Whiskey Review: Samuel Adams Boston Lager American Whiskey

Editor’s Note: This whiskey was provided to us as a review sample by Berkshire Mountain Distillers. This in no way, per our editorial policies, influenced the final outcome of this review. It should also be noted that by clicking the buy link towards the bottom of this review our site receives a small referral payment which helps to support, but not influence, our editorial and other costs.

In March, we reported about the Craft Brewers Whiskey Project, which has for the past five years brought together a select group of craft beer brewers across five states.

After five years of aging in oak barrels, Massachusetts-based Berkshire Mountain Distillers has released the first trio of whiskeys in partnership with three brewers in the Northeast: Samuel Adams, Jack’s Abby, and the aforementioned Berkshire.

Each of these whiskies is the product of a single-sourced craft brew distilled into a unique Berkshire Mountain Distillers whiskey, and each spend a month being sold only in Berkshire’s Massachusetts distillery before it gets distributed throughout the Northeast. Each is blended to 86 proof using Berkshire Mountain’s spring water and packaged in custom bottles with brewer-designed labels.

This review addresses the first of the trio: Samuel Adams Boston Lager American Whiskey. It’s created by triple distilling Samuel Adams flagship Boston Lager at their distillery followed by five years of barrel aging in vintage bourbon barrels.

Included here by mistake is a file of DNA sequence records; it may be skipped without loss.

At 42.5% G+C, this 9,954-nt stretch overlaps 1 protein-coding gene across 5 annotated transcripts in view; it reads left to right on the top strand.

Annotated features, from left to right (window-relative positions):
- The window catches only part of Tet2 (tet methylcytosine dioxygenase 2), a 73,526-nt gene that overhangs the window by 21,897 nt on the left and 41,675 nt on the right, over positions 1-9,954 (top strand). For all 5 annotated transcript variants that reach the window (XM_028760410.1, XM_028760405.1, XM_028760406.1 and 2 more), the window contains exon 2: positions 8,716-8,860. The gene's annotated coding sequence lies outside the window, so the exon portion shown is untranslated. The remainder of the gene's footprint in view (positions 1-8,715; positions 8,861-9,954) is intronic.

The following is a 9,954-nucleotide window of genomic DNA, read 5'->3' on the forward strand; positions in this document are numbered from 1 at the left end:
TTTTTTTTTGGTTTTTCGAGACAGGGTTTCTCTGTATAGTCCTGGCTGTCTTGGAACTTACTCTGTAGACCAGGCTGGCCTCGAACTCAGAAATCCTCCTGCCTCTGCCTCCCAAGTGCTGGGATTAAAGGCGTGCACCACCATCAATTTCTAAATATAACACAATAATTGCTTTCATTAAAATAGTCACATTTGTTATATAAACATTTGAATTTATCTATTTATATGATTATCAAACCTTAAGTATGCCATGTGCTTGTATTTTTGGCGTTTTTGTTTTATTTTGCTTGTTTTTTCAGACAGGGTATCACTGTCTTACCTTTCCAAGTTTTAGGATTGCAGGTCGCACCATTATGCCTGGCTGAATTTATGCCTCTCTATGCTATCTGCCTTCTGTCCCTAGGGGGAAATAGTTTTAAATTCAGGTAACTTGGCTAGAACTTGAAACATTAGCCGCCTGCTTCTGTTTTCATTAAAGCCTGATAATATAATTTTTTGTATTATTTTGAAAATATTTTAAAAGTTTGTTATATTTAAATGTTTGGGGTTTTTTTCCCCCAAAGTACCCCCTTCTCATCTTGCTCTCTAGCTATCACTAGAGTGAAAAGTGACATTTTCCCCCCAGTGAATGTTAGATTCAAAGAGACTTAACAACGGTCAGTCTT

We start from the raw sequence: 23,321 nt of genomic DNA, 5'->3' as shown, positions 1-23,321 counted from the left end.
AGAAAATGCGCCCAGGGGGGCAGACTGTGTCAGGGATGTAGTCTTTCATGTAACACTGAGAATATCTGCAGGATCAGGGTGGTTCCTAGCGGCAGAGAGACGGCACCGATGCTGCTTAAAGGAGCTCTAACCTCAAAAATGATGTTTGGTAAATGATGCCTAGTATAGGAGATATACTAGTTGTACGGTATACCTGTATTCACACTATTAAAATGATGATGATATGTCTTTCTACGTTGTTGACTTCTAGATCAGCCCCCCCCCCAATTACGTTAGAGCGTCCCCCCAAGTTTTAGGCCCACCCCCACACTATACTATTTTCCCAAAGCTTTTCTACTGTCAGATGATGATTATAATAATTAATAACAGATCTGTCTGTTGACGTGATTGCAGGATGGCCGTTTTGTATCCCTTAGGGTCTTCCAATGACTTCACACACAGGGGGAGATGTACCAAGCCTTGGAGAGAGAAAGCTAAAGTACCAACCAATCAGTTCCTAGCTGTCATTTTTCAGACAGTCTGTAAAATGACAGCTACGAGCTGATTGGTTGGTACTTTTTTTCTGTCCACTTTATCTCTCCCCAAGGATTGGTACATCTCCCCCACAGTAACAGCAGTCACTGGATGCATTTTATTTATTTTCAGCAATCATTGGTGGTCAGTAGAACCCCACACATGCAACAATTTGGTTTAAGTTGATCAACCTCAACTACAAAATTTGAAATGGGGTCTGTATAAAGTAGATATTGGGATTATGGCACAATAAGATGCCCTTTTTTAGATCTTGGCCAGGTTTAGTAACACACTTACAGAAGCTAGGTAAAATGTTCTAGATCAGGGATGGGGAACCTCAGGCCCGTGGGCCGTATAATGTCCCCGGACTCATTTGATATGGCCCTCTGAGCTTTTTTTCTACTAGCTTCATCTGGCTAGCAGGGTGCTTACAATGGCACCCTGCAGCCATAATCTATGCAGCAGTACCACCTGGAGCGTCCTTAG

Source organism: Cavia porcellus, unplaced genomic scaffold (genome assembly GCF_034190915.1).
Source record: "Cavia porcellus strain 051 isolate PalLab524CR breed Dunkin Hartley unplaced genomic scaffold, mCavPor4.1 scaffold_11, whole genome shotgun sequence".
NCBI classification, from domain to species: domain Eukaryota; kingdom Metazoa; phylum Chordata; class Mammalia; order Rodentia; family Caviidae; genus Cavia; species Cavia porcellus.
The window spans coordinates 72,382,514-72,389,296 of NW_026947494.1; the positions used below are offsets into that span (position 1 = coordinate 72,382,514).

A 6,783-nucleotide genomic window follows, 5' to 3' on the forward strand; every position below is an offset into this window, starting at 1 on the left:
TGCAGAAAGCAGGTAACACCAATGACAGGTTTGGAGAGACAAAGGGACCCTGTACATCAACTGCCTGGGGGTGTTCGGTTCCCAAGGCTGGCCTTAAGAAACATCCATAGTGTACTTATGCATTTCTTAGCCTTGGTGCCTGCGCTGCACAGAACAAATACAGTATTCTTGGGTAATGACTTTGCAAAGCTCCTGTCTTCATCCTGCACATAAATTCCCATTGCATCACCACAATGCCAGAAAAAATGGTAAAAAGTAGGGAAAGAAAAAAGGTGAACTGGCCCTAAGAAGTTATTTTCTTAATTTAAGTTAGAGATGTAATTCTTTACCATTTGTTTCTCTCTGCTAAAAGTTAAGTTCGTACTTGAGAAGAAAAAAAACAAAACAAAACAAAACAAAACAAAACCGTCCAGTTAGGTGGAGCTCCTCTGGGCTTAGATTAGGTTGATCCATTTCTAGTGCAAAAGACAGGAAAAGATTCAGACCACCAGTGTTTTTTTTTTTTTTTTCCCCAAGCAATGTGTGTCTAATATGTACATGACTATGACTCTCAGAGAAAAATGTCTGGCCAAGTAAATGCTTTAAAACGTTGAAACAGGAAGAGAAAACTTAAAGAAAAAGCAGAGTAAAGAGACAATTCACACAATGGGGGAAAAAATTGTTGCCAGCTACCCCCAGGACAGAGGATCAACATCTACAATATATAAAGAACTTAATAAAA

Samuel Adams Boston Lager American Whiskey (image via Berkshire Mountain Distillers)

Samuel Adams Boston Lager American Whiskey (image via Berkshire Mountain Distillers)

Tasting Notes: Samuel Adams Boston Lager American Whiskey

Vital stats: 86 proof, aged five years in vintage bourbon barrels at Berkshire Mountain Distillers. About $38.

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Appearance: A yellowy beige, flat color, sort of IKEA particleboard desk color.

Nose: A strong and bold nose, for sure. I capped the sample-size bottle after pouring a small taste into a Glencairn glass and it was like the scent wafted across the table. That’s some serious scent. It smells like a raucous bar, actually, like the kind of bar you might go to in college. Not a dive bar, nor a place with sawdust on the floor. More like a bar a rung or two above that: A bar that fancies itself slightly higher-class, but still slaps a fluorescent wristband on you when your ID passes muster. Also: grape bubblegum.

Palate: Definitely an echo of beer in here. This whiskey tastes like you should eat it with those bar peanuts that you have to shell, the sort of dusty peanuts which show up at your wobbly bar table table in a small wooden bowl of dubious origin. It’s kinda of cool, being able to get beer flavor without drinking the beer. I still get that  gummy kind of mouth feel. It’s interesting. A fun collaboration. Yet I don’t feel like it’s a whiskey drinker’s whiskey. It’s a beer drinker’s whiskey. Which is fine, not every whiskey has to scream, “I am a whiskey!” (Right?)

The Takeaway

Summary

I like this, in theory, and it's a neat thing to do, but it’s not bowling me over. I think it’s just not my taste. It’s fine and maybe a good intro to whiskey for someone who is a bit nervous about peat and pretention.

2.5
User Rating 4.25 (4 votes)
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